‘You’re a big overweight she,’ Silver said.
‘But this is just for laughs, Whitey. You belong to Skeets, and the shadows are coming as sure as night.’ (pgs. 38-39)
Is he a bluffer, or an advance scout for real trouble? Who is Skeets? As more strangers slink into town the Maylands cats become nervous:
‘Don’t worry, Louise,’ Lucy murmured. ‘The strangers won’t hurt us.’ She smiled at Ben but he was inscrutable. ‘Tell her, Ben. They won’t hurt shes.’
‘These toms are different,’ he said. (p. 44)
The Maylands cats are not used to having to seriously defend their patch. The Shadows swagger around and try to impress the shes into coming over to “the winners”. The foolish two that do are raped and savaged. Pepper escapes back to the Maylands gang with their first real description of the Shadows’ power:
’How many?’ Silver wanted to know.
‘Lots. More than us. All toms. No shes.’
‘And Skeets?’ Silver prompted.
[Pepper] closed her eyes and continued in a low trembling voice, ‘He’s more than a tom, much more. He’s all my worst dreams and terrors and bad feelings, and he has these incredible yellow unblinking eyes.’ (p. 56)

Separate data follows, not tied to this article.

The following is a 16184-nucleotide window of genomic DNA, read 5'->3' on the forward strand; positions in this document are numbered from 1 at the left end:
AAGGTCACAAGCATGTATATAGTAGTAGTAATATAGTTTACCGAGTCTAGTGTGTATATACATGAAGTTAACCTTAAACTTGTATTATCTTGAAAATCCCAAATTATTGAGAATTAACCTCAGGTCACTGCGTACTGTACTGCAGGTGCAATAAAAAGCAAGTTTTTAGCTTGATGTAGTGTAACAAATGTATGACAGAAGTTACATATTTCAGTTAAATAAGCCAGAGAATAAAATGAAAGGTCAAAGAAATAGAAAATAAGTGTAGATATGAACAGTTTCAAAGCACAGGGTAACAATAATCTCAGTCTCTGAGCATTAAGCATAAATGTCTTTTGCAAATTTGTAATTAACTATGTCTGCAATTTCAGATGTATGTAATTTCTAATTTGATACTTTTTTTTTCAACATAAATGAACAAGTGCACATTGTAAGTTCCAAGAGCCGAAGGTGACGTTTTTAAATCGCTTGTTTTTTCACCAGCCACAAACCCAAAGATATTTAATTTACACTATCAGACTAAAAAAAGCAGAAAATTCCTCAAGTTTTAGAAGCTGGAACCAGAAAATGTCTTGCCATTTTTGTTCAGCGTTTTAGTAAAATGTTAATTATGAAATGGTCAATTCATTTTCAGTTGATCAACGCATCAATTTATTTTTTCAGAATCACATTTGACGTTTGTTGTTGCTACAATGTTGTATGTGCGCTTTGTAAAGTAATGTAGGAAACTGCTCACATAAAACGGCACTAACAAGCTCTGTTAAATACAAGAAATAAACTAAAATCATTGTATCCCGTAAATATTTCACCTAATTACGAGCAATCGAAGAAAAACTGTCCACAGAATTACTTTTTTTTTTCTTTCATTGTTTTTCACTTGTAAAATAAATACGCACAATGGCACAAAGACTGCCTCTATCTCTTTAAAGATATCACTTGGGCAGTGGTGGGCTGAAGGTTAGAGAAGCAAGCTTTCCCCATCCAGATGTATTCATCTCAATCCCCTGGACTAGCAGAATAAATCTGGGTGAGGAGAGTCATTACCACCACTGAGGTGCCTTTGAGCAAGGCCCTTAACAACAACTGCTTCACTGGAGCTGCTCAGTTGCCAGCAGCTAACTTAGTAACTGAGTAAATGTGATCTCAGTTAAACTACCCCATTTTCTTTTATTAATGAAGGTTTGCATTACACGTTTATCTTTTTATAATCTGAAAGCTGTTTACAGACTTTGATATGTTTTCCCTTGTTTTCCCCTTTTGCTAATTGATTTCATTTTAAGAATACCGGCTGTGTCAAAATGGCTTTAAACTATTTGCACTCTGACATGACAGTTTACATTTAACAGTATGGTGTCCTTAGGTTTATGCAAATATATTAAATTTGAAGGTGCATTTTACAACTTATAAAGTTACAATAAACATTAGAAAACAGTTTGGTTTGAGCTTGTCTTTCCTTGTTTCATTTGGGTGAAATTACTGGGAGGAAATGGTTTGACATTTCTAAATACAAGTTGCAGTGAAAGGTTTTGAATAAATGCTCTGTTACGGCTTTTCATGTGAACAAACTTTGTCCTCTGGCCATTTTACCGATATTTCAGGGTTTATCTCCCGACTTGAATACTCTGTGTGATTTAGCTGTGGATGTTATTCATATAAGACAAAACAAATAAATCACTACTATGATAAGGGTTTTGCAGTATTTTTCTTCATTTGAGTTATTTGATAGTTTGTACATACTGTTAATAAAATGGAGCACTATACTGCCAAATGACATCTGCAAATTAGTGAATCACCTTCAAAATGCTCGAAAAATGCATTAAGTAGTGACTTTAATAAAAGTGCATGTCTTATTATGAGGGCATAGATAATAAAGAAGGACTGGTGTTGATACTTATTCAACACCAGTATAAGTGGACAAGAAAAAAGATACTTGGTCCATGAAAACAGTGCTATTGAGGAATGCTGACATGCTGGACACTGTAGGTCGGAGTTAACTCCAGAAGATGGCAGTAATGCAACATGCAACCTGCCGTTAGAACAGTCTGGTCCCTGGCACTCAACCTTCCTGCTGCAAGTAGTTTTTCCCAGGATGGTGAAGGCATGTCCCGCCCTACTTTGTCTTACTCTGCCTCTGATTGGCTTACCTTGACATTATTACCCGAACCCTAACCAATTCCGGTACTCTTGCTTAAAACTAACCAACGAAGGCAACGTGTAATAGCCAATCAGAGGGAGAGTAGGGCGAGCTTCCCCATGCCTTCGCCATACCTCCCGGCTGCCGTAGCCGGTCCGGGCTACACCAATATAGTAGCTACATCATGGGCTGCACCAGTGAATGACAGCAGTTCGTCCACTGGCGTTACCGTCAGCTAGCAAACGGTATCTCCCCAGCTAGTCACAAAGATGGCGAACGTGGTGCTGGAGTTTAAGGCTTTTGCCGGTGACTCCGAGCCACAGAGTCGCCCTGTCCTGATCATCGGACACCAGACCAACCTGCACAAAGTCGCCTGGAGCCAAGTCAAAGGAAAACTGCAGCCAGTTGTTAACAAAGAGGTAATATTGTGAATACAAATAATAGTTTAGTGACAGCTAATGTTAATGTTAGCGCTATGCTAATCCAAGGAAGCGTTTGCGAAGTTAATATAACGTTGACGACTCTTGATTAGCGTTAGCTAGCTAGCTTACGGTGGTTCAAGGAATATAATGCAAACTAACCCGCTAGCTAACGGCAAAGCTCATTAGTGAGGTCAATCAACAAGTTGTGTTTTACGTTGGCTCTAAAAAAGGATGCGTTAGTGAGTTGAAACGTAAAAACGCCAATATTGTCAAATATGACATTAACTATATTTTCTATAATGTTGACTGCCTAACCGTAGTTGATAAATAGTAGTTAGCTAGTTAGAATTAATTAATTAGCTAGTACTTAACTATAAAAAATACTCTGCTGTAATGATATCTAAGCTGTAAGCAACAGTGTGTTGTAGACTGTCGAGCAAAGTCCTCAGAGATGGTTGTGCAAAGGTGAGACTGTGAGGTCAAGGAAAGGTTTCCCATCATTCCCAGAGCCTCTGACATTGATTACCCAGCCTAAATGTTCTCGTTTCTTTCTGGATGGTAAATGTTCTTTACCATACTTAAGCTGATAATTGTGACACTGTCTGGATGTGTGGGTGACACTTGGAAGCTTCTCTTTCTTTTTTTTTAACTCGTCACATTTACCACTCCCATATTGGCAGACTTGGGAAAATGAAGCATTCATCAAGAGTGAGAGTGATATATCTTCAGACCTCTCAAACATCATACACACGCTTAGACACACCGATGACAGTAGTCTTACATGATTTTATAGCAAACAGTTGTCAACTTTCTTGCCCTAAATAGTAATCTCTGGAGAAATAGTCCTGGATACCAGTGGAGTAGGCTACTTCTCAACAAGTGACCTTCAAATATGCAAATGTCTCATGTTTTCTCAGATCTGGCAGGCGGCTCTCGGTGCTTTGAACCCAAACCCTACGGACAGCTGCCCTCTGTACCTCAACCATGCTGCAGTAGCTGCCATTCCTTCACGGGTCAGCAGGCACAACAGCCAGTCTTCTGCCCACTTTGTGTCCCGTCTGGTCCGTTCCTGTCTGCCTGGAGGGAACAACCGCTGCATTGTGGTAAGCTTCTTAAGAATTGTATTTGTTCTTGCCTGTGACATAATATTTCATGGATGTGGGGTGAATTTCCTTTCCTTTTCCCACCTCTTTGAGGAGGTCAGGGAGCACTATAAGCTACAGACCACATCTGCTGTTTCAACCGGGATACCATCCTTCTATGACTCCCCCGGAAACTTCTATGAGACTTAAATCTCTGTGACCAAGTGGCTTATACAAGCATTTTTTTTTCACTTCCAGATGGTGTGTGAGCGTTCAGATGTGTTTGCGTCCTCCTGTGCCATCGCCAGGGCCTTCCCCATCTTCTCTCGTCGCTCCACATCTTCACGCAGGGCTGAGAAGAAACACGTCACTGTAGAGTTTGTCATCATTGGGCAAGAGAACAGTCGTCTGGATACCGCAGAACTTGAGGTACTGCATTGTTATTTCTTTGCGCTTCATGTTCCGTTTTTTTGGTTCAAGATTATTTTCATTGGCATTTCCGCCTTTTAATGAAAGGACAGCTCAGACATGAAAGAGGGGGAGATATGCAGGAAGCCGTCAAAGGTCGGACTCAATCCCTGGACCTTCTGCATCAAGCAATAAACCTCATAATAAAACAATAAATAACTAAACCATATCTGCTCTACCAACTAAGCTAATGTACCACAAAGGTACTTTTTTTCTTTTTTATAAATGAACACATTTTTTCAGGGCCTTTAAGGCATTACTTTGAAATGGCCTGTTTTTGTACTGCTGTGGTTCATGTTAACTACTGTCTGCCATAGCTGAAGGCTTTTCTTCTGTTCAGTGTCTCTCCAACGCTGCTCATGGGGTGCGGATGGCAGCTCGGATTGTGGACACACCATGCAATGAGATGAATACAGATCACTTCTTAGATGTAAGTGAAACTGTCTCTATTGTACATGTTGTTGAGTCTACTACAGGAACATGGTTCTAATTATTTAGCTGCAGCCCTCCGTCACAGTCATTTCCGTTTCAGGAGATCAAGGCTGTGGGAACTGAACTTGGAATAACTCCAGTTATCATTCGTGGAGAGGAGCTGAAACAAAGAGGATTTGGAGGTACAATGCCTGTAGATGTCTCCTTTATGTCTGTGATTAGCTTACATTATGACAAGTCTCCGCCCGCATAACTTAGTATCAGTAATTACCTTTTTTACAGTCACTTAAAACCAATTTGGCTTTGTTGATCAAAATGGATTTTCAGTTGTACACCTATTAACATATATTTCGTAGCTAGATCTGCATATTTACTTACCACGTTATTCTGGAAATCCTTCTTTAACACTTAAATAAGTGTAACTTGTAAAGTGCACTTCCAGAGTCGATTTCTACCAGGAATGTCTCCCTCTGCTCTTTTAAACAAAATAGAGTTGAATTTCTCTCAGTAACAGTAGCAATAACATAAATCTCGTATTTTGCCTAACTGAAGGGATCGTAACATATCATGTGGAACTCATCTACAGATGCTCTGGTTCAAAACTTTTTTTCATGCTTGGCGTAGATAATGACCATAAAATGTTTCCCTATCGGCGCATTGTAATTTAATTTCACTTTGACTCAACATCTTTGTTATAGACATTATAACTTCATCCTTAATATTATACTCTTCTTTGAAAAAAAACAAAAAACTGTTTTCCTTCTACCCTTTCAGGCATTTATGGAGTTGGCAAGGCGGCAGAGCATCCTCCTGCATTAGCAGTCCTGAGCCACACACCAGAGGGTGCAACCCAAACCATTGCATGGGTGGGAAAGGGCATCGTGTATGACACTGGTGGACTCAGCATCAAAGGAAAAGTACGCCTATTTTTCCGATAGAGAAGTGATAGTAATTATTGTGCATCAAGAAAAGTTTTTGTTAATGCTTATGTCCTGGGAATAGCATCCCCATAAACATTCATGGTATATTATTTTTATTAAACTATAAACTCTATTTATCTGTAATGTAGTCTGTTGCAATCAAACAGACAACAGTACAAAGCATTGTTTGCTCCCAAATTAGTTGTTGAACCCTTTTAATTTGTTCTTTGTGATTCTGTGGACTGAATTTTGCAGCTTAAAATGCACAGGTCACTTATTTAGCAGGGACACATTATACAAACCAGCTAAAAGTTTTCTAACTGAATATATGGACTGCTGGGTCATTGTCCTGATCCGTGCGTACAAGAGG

Skeets is a psychopathic killer (he has a brain tumor, which the other Shadows don’t know and wouldn’t care about), and he has collected as hangers-on those other brutal toms who enjoy his style of macho [“‘Shes are dispensable,’ [Skeets] announced. ‘We find, take, use and discard.’” (p. 59)] thrill-crazy violence. The Maylands gang tries to send their shes to safety and prepare for the coming rumble with “the Crazies” as they call the Shadows. But they are used to the traditional non-lethal sparring of toms rather than the to-the-death-for-the-fun-of-it attacks devised by Skeets’ sadistic strategy-planner Smiley.
The novel cuts back and forth between both cat gangs, and the fate of Lucy who is accidentally taken miles into the countryside just as she is about to have her kittens. The Maylands gang learns to defend itself, and Ben becomes its most savage street fighter. As the weeks pass, both sides try to maneuver for a final confrontation which keeps eluding them.
In the Long Dark is an excellent drama of the confrontation of two feral cat tribes as though they were human street gangs. It only has British hardcover and paperback editions, but it is worth seeking out by American readers.